Chogha Zanbil


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Updated:Monday 13th October 2014

Chogha Zanbil Definition

Chogha Zanbil (Elamite: Dur Untash) is an ancient Elamite complex in the Khuzestan province of Iran. Chogha in Bakhtiari means hill. It is one of the few existent Ziggurats outside of Mesopotamia. It lies approximately 42 kilometers south-southwest of Dezful, 30 kilometers west of Susa and 80 kilometers north of Ahvaz. (Wikipedia) - Chogha Zanbil For the nearby modern village with this name, see Chogha Zanbil (village). Chogha Zanbil Location Coordinates Type History Builder Founded Abandoned Cultures Site notes Excavation dates Archaeologists Condition UNESCOWorld Heritage Site Type Criteria Designated Reference No. State Party Region
چغازنبيل (Persian) Dur Untash (Elamite)
Ziggurat at Chogha Zanbil
Shown within Iran
Khuzestan Province, Iran
32°0′30″N 48°31′15″E / 32.00833°N 48.52083°E / 32.00833; 48.52083Coordinates: 32°0′30″N 48°31′15″E / 32.00833°N 48.52083°E / 32.00833; 48.52083
1250 BC
640 BC
Roman Ghirshman
In ruins
Official name: Tchogha Zanbil
iii, iv
1979 (3rd session)

Chogha Zanbil (Persian: چغازنبيل‎); Elamite: Dur Untash) is an ancient Elamite complex in the Khuzestan province of Iran. Chogha in Bakhtiari means hill. It is one of the few existent ziggurats outside of Mesopotamia. It lies approximately 42 km (26 mi) south-southeast of Dezfoul, 30 km (19 mi) south-east of Susa and 80 km (50 mi) north of Ahvaz.

  • 1 History
  • 2 Archaeology
  • 3 Threats
  • 4 See also
  • 5 Notes
  • 6 References
  • 7 External links


Choga Zanbil means ''basket mound.'' It was built about 1250 BC by the king Untash-Napirisha, mainly to honor the great god Inshushinak. Its original name was Dur Untash, which means ''town of Untash'', but it is unlikely that many people, besides priests and servants, ever lived there. The complex is protected by three concentric walls which define the main areas of the ''town''. The inner area is wholly taken up with a great ziggurat dedicated to the main god, which was built over an earlier square temple with storage rooms also built by Untash-Napirisha. The middle area holds eleven temples for lesser gods. It is believed that twenty-two temples were originally planned, but the king died before they could be finished, and his successors discontinued the building work. In the outer area are royal palaces, a funerary palace containing five subterranean royal tombs.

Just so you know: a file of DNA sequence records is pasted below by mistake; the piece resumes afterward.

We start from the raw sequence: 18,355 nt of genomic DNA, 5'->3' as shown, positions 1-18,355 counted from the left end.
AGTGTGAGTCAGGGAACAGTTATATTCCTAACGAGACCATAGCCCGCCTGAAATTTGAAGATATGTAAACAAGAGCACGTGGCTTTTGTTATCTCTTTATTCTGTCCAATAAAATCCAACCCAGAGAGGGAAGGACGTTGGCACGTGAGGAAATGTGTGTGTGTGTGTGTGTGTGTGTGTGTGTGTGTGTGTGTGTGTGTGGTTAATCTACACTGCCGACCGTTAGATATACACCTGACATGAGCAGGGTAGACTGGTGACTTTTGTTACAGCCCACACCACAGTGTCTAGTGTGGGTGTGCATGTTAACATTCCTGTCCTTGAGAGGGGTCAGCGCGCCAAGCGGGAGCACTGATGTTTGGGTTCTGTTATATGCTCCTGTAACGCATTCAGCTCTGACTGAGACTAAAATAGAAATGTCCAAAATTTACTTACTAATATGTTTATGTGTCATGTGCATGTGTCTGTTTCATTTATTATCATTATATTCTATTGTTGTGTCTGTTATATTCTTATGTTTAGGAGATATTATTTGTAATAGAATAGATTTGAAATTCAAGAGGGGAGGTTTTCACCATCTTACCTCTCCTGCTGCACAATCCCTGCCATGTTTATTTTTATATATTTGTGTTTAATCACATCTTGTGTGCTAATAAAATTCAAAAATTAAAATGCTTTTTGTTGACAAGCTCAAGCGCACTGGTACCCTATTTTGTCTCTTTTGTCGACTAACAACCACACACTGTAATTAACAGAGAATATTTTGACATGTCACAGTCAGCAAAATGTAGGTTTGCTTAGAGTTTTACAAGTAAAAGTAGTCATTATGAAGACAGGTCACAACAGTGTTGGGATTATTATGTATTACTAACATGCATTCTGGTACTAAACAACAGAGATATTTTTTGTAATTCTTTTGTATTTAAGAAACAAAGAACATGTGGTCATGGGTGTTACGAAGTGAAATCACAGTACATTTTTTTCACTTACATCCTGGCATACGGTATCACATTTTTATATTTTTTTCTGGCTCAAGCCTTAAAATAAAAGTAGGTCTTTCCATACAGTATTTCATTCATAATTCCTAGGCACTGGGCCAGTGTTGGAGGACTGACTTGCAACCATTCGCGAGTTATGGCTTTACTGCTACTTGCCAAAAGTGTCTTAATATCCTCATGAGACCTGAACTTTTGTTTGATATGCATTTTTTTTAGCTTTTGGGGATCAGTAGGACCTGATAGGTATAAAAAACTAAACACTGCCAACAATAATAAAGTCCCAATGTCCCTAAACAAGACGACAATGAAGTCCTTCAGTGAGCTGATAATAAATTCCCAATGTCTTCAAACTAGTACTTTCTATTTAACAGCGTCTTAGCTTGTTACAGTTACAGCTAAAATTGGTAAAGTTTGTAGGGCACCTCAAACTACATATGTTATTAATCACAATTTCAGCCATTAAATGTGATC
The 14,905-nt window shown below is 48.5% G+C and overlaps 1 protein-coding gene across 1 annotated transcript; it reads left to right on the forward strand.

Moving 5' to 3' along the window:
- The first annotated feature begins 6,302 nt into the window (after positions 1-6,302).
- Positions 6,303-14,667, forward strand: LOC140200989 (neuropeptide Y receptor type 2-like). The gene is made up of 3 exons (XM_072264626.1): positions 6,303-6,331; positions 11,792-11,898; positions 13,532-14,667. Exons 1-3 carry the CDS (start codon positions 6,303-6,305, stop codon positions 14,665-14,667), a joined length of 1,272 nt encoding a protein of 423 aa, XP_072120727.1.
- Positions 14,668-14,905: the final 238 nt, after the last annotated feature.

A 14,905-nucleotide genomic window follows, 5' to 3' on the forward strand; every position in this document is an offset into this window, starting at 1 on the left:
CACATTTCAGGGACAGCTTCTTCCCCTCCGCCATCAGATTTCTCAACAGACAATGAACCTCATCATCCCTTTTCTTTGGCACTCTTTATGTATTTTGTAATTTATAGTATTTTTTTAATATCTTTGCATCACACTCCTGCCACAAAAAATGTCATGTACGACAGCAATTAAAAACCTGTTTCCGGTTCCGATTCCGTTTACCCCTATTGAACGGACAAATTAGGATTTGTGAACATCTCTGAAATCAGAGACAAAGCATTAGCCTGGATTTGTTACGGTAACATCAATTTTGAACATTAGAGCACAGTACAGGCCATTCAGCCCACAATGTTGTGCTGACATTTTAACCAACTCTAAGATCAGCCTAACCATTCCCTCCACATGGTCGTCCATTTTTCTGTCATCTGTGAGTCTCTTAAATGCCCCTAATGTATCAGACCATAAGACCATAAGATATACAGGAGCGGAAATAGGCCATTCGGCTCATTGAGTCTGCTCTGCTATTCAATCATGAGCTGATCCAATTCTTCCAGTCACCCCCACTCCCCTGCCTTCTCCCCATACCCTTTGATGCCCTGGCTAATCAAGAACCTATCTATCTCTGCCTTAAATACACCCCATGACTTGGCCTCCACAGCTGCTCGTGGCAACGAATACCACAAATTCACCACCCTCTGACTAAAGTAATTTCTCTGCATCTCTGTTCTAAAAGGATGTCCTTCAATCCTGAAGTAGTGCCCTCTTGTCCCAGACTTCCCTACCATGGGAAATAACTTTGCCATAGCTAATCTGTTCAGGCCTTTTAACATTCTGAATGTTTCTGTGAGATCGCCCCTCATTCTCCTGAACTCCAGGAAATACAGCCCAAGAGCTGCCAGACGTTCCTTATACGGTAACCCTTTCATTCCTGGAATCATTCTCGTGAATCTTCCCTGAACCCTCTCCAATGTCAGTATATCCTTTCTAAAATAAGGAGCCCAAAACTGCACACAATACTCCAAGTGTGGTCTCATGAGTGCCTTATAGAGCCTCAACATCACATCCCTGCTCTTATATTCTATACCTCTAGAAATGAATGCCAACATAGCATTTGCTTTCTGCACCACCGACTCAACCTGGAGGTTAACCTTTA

Although construction in the city abruptly ended after Untash-Napirisha''s death, the site was not abandoned, but continued to be occupied until it was destroyed by the Assyrian king Ashurbanipal in 640 BC. Some scholars speculate, based on the large number of temples and sanctuaries at Chogha Zanbil, that Untash-Napirisha attempted to create a new religious center (possibly intended to replace Susa) which would unite the gods of both highland and lowland Elam at one site.

The main building materials in Chogha Zanbil were mud bricks and occasionally baked bricks. The monuments were decorated with glazed baked bricks, gypsum and ornaments of faïence and glass. Ornamenting the most important buildings were thousands of baked bricks bearing inscriptions with Elamite cuneiform characters were all inscribed by hand. Glazed terracotta statues such as bulls and winged griffins guarded the entrances to the ziggurat. Near the temples of Kiririsha and Hishmitik-Ruhuratir, kilns were found that were probably used for the production of baked bricks and decorative materials. It is believed that the ziggurat was built in two stages. It took its multi-layered form in the second phase.

The ziggurat is considered to be the best preserved example in the world. In 1979, Chogha Zanbil became the first Iranian site to be inscribed on the UNESCO World Heritage List.

ArchaeologyAxe bearing the name of the king Untash-Napirisha

Choga Zanbil was excavated in six seasons between 1951 and 1961 by Roman Ghirshman.


Petroleum exploration due to increased global demand threatens the foundations of the site, as various seismic tests have been undertaken to explore for reserves of petroleum. Digging for oil has been undertaken as close as 300 metres (984 ft) away from the ziggurat.

Tags:Ahvaz, Archaeology, Asia, Asia-Pacific, Assyrian, Bakhtiari, Chogha Zanbil, Dezful, Elam, Elamite, Ghirshman, Iran, Iranian, Khuzestan, Khuzestan Province, Mesopotamia, Pacific, Persian, Roman, Roman Ghirshman, Susa, UNESCO, Wikipedia, World Heritage, World Heritage Site, Ziggurat

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